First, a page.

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Engine won't start


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I recently picked up a 72 coupe with a 302 engine.  The previous owner began repairing the car after an accident.  Damage was pretty much only to the front end (up to the radiator / support).  The car was "running when last moved".  However, I'm not sure exactly how long since that supposedly was.

 

When I've tried starting it, it will turn over.  I will sometimes hear a popping sound (timing issue?) and other times where it seems to almost start (on a cylinder or two).  There has been a few times where it has actually started for 1-2 seconds.

 

Since I've had it, I've replaced a majority of the overall mechanicals.  Within the engine bay, I've replaced pretty much everything outside of the block itself and it's internals.  I've replaced the radiator, water pump, thermostat, distributor (plus wires and plugs), fuel pump, carburetor, oil pump, coolant and fuel hoses, starter, alternator, and p.s. pump.  I might be leaving a couple things out.  I've also replace the fuel tank and lines.  All these were replaced due to the condition of the installed ones.

 

Fuel is definitely getting to the carb.  The distro went from double to single vacuum, so I'm not 100% on the vacuum system.  I found a diagram of a single vacuum on here somewhere, but I can't find it again.  There's also a couple wire connectors coming off a wiring harness near the distro/#5 cylinder.  I'm not sure if they were ever used since nothing is really around the area they can reach.

 

I also thinking it could be a compression or timing issue.  However, I don't have the proper tools to test either of those.  

 

I can provide pictures (or wonderful hand drawings) if needed.  Any help is appreciated.

 

Thanks,

 

Matthew

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Make sure cyl 1 is at btdc, with compression (no matter how good). align dist (pointer and cap) and check CCW fire order on wires.

Then you really need to get yourself a timing light...

73 modified Grande 351C. (Finally back on the road woohoo!)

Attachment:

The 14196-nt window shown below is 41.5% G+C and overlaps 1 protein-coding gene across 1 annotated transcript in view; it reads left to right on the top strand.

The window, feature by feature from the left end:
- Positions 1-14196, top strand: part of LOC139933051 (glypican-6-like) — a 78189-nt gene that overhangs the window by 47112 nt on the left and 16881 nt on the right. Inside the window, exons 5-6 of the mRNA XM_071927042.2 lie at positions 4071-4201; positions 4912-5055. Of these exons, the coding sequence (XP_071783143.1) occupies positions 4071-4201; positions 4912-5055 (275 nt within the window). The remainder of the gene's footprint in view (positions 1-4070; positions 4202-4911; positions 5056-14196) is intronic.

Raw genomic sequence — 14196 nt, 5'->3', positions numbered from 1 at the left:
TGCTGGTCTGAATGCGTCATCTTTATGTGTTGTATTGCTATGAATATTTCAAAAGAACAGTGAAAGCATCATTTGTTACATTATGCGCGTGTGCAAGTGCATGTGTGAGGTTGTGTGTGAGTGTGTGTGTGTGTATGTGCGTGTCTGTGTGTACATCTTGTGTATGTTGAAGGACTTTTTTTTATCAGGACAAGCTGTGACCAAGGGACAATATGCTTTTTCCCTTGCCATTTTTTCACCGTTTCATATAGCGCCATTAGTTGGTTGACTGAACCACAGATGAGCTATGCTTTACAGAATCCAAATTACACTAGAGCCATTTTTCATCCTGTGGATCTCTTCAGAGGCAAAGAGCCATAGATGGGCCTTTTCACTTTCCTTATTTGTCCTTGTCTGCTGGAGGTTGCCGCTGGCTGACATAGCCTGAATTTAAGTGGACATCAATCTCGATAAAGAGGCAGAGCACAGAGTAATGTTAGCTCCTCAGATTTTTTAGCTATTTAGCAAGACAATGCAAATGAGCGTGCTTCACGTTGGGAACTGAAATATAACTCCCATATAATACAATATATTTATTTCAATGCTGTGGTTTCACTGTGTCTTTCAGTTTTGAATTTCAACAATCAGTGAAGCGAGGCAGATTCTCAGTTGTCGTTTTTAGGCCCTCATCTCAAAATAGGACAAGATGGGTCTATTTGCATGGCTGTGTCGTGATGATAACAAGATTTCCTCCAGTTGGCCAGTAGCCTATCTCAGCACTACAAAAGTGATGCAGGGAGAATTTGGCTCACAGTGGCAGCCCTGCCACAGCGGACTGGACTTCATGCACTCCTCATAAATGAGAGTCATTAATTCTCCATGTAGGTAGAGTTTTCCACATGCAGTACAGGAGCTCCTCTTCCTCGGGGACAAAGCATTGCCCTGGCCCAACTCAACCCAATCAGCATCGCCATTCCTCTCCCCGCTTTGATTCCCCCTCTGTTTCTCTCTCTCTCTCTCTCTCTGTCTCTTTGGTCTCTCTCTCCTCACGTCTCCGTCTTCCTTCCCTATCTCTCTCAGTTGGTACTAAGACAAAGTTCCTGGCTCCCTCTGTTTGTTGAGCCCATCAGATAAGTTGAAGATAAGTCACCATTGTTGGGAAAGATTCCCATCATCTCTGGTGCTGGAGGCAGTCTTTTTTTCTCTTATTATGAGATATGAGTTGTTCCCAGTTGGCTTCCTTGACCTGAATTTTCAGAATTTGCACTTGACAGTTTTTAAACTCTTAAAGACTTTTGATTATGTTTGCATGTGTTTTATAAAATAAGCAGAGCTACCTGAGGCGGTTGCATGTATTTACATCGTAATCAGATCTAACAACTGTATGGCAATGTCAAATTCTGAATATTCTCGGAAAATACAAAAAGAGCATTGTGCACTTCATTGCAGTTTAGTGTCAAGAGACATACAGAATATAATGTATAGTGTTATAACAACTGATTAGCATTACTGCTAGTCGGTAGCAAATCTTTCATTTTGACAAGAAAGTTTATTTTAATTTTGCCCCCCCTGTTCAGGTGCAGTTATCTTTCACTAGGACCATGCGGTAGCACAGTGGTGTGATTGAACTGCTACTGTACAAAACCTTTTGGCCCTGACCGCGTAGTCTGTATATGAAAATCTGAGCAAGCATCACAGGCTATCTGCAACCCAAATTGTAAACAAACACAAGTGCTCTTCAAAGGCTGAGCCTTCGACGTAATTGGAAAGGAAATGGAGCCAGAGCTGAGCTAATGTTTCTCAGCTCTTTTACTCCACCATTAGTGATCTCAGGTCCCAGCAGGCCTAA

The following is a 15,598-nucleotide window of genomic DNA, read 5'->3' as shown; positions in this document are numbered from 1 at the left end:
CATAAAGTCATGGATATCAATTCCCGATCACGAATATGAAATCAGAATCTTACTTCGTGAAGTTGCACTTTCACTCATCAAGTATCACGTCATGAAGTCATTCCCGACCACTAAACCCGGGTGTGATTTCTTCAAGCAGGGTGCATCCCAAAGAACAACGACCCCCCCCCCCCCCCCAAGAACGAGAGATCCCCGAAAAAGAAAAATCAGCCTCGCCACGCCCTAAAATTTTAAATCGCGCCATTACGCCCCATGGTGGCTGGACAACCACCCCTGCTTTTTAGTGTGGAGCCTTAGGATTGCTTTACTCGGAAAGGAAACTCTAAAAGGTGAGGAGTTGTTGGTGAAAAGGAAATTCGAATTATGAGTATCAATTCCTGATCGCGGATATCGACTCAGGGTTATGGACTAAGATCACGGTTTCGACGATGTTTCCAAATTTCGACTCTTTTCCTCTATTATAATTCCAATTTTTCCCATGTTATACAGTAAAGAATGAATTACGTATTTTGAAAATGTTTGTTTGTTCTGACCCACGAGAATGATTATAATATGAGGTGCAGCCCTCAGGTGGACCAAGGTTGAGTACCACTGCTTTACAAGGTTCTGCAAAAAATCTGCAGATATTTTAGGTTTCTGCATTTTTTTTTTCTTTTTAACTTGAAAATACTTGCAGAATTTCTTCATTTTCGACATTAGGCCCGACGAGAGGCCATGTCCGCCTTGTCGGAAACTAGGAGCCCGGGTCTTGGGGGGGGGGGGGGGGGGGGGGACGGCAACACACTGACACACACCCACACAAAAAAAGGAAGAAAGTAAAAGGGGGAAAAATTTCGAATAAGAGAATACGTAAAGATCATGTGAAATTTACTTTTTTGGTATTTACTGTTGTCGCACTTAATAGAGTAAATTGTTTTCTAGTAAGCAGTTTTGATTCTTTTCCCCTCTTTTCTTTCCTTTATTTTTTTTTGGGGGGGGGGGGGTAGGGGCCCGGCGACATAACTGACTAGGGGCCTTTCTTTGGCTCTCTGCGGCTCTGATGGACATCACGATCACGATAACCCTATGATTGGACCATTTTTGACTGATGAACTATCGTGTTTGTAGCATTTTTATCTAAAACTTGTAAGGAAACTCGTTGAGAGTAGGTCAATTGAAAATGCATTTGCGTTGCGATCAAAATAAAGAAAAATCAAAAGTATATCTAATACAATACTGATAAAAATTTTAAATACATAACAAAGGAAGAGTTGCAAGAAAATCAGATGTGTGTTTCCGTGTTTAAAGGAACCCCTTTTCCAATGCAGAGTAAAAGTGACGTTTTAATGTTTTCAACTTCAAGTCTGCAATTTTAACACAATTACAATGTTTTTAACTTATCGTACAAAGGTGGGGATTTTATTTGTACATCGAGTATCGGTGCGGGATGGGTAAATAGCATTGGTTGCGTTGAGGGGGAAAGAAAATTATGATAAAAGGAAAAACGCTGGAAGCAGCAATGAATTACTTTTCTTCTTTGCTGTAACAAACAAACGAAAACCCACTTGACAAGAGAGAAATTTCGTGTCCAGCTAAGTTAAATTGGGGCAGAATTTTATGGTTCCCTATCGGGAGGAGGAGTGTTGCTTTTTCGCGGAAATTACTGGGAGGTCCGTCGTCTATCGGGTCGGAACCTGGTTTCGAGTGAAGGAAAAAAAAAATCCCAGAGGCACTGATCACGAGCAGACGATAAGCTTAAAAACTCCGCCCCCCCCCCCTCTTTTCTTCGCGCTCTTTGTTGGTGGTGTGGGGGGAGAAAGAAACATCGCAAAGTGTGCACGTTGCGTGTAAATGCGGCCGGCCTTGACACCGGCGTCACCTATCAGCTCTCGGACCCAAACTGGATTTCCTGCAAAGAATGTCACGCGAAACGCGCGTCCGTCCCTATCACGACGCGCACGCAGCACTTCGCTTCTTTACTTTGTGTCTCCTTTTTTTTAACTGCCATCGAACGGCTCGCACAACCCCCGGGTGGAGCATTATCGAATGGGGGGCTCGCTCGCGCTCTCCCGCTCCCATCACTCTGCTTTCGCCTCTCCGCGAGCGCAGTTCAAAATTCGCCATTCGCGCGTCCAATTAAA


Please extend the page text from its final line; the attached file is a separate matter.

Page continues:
71 429CJ. ( In progress )

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+1 on the timing light and on the distributor alignment and firing order. Very difficult for a novice mechanic to get it running right without a timing light.

 

Are you getting spark when the engine turns over?

 

You need to find out what the wires are for. You can download the wiring diagram under the Mustang Data tab at the upper right of this page or post the wire color codes and pictures of the wires so someone on the forum can help you with them.

 

 

“If you can't explain it simply, you don't understand it well enough.”

--Albert Einstein

 

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As mentioned above you will need a timing light to get it running right. It does sounds like is a timing issue. You mentioned that you are getting fuel so the thing to try for now is first see if you are getting a continuous spark. Pull any plug wire and have someone turn the engine over for a few seconds. See if you are getting a repeating spark. If not, then you know you have a electrical issue. This could be anything from the coil to the distributor. If you are getting good repeating spark then move on to finding TDC on number one cylinder.

 

Do this by removing the #1 spark plug and using your thumb plug the hole. Have someone tap the engine until you feel the compression stroke. Use a breaker bar to finish turning the crank until you get the cylinder dead top. Check the timing marks on the harmonic balancer and make sure the pointer is at the TDC mark. Next, pull the distributor cap and see if the rotor is pointing to #1 on cap.

 

The rotor turns ccw so it should be a smudge after the contact on the cap with #1 on tdc . If not, loosen the distributor and rotate it until it is at least pointing to #1. If it is way off then you might need to pull the distributor out enough to advance or retard it a tooth on the gear. At this point the engine should fire and try to run. You may need to turn the distributor a little to get it running smooth. You will now definitely need a timing light to finish setting the timing. If still no luck then you may have a timing chain, cam or valve issue among other things. Good luck.

Kilgon

 

 

"The only dumb question is the one not asked"

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Thank you all for the responses.

 

I get continuous spark. I’ll try adjusting the cylinder and distributor. The timing blade (not sure correct name) is present on the block. However, the timing marks on the balancer are gone due to rusting. I can feel the piston in #1 when it comes up. If I turn the shaft until it stops moving up on the compression stroke, would that get me close enough before a timing light is needed?